New Superfood? Mushrooms May Prevent Cognitive Impairment, Reduce Dementia Risk After COVID-19 Infection

Mushrooms can help prevent cognitive impairment, according to a number of studies, and traditional Chinese doctor Hu Naiwen of Taiwan’s Shanghai Tong Te Tang shared his insight on how to choose and prepare the fungi to get the most benefits, in a recent video on his YouTube channel Hu Naiwen’s Lectures.

One key focus of research on mushrooms is their potential effects on dementia, a disease that can have a severe impact on a person’s cognitive and behavioral response, reducing his or her ability to lead a normal life.

The most common type of dementia is Alzheimer’s disease. In March, the Alzheimer’s Association of the United States released data indicating that there are about 6.7 million Americans aged 65 and above suffering from Alzheimer’s, and that without many breakthroughs in prevention, mitigation, or treatment, this number could reach 13.8 million by 2060.

Since the outbreak of COVID-19, several studies have focused on the impact of infection and vaccination on the brain and nervous system.

A 2022 study of 6,245,282 Americans aged 65 or older showed that between people who were diagnosed with COVID-19 and people who weren’t, the number of people subsequently diagnosed with Alzheimer’s disease within 360 days was significantly higher in those who had been infected with COVID-19. Women and people 85 and older had higher risk.

One study published in the journal Nature Medicine in September 2022, based on a comprehensive analysis of U.S. federal health data, found that compared with the uninfected, COVID-infected people had more neurological symptoms within the first year after infection. These include stroke, cognitive and memory impairment, migraines, and seizures.

Another study published in Nature Medicine in 2021 found that compared with a control group, people vaccinated against COVID-19 had an increased risk of developing neurologic complications, which also showed a greater risk of complications after testing positive for SARS-CoV-2.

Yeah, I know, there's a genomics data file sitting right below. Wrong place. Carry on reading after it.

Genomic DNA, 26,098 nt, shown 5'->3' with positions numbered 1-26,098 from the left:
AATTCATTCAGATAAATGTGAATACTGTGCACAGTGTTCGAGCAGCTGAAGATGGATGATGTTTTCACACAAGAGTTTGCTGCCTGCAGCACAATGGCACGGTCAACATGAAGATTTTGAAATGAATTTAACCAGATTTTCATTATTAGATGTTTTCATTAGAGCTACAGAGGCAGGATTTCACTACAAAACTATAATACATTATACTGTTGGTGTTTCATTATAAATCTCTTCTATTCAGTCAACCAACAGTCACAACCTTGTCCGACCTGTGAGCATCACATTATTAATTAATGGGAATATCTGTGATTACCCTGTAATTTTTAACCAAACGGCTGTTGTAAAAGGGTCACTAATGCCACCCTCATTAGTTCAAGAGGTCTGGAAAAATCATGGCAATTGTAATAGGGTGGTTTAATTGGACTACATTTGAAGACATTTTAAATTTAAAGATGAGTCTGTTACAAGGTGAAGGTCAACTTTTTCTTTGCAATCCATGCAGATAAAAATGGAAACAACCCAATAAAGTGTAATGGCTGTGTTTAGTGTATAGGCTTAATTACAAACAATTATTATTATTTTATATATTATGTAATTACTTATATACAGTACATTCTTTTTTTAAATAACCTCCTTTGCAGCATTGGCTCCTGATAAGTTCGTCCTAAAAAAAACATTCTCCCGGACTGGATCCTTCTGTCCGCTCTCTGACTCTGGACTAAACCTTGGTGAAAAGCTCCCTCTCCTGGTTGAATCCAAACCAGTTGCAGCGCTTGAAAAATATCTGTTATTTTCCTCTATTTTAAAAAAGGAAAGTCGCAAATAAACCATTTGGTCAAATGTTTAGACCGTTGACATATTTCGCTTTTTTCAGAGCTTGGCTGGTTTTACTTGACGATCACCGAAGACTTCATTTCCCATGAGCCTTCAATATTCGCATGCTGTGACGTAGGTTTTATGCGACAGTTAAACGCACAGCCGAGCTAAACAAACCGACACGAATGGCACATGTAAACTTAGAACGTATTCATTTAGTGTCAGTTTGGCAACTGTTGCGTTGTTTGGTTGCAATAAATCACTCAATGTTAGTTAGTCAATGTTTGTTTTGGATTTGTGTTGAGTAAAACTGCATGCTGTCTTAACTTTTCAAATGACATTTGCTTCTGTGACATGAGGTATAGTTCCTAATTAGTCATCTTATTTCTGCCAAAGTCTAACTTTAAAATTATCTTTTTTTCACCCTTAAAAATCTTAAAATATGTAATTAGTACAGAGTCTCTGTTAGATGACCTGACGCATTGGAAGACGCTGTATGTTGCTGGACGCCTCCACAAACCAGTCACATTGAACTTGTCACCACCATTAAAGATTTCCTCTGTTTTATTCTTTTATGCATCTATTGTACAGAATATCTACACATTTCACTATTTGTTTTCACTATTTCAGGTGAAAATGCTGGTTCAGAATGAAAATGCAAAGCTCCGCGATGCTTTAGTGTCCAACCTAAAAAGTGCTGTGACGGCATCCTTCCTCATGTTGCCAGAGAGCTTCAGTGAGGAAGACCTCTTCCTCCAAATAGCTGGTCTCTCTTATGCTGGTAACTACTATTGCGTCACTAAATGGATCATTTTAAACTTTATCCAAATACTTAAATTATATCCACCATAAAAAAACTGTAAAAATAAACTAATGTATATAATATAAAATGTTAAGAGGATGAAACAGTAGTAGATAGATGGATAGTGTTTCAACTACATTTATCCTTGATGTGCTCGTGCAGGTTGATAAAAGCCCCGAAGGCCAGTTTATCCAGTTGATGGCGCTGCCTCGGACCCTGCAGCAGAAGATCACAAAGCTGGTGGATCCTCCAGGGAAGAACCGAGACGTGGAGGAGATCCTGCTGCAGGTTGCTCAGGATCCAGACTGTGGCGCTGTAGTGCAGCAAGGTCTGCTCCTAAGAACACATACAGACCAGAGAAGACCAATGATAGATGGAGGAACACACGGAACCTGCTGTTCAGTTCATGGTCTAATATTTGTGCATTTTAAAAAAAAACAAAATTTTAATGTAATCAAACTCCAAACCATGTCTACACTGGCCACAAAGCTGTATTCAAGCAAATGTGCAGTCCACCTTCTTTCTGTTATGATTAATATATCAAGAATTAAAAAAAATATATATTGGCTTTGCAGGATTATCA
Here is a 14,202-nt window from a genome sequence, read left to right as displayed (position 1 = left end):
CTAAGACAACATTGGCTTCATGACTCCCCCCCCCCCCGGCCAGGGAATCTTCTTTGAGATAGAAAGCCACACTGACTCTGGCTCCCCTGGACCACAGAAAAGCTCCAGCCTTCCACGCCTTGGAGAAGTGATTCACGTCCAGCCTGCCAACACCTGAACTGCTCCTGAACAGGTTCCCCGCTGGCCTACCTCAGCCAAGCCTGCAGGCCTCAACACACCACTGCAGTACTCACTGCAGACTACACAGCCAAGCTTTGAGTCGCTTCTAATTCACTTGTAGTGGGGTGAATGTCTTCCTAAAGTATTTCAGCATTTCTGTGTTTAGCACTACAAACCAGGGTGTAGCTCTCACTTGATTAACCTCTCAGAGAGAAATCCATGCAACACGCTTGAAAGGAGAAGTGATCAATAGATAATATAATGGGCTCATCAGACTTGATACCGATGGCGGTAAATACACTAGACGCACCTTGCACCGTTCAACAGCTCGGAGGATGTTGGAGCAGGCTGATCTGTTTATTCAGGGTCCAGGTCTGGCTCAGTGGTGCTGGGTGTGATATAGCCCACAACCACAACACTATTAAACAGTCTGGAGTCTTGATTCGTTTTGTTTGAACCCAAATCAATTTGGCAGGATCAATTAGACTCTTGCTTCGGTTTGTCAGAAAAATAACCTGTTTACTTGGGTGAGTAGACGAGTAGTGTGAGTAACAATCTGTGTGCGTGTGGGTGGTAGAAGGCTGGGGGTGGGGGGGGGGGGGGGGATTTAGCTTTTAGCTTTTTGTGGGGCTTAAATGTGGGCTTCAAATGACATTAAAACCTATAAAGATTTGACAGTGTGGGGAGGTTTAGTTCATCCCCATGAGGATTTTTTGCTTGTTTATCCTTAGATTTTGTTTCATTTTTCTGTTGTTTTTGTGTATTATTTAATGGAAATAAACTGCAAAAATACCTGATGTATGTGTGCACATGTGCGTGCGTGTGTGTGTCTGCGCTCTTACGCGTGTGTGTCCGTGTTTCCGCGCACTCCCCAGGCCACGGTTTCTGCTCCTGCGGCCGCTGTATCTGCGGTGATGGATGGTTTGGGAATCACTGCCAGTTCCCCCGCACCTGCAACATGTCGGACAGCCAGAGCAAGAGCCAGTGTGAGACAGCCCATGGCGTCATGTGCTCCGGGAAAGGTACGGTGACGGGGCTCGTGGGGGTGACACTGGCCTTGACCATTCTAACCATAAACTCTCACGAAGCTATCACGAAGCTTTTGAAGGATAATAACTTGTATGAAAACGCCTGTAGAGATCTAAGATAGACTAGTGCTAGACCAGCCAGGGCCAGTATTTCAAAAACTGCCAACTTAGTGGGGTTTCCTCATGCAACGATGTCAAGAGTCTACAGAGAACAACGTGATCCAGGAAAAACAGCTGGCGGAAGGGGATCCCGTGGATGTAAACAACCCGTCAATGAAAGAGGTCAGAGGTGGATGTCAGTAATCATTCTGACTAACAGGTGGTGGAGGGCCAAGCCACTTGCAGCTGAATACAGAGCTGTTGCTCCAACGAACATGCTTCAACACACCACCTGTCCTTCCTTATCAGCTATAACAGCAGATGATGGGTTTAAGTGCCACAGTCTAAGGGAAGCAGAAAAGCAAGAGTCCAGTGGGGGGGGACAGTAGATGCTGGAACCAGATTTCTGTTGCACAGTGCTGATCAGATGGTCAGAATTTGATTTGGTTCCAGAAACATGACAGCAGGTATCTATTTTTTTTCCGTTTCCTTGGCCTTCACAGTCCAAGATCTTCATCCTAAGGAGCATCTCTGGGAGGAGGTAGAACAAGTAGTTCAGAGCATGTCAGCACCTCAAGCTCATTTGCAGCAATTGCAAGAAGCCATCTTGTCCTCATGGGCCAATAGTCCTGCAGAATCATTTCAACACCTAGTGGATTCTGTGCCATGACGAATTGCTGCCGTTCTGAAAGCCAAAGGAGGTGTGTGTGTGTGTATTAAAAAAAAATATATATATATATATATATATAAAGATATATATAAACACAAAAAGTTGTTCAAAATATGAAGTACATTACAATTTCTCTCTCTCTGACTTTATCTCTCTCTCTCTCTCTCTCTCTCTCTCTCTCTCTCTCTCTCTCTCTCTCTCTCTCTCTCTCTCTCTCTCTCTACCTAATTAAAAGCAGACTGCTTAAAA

Mushrooms Can Prevent Brain Degeneration

Hu pointed out that mushrooms could have a role in preventing dementia because they are rich in ergothioneine, which is a natural compound with strong antioxidant and anti-inflammatory effects, which protect nerve cells from damage. This is likely to be an important element in preventing dementia.

Hu mentioned that a 2019 study conducted on a six-year follow-up survey on 663 elderly people over the age of 60 published in the Journal of Alzheimer’s Disease found that compared with participants who consumed less than one serving (150 grams or 5.3 ounces) of mushrooms a week, participants who consumed more than two servings of mushrooms a week had a 43 percent lower risk of developing mild cognitive impairment, and this association was independent of age, gender, education, cigarette smoking, alcohol consumption, hypertension, diabetes, heart disease, stroke, physical activities, and social activities.

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Classification of Mushrooms and Their Respective Functions

Hu said that mushrooms are generally divided into two broad types: fresh and sun-dried. Because of their exposure to the sun, the latter usually contain more vitamin D, which can help the body absorb and balance calcium.

Hu also listed three categories of mushroom based on application: medicinal, poisonous, and edible. Some mushrooms with medicinal effects are Cordyceps sinensis, Poria cocos, Ganoderma lucidum, and Antrodia cinnamomea.

Poisonous mushrooms include many varieties found in the wild that are traditionally known to damage physiological functions or even cause death.

Some common edible mushrooms are oyster mushroom (Pleurotus ostreatus), beech mushroom (Hypsizygus tessulatus), enoki mushroom (Flammulina velutipes), golden oyster mushroom (Pleurotus citrinopileatus), shiitake mushroom (Lentinula edodes), and straw mushroom (Volvariella volvacea).

Oyster mushrooms are petite in appearance and have a relatively short shelf life. They should be consumed quickly, while they are still fresh. They have a smooth taste and are ideal for stir-frying with shredded pork. The beech mushroom is great for soup or cold salad, but it isn’t recommended for barbecue as it will affect the overall taste of the dish.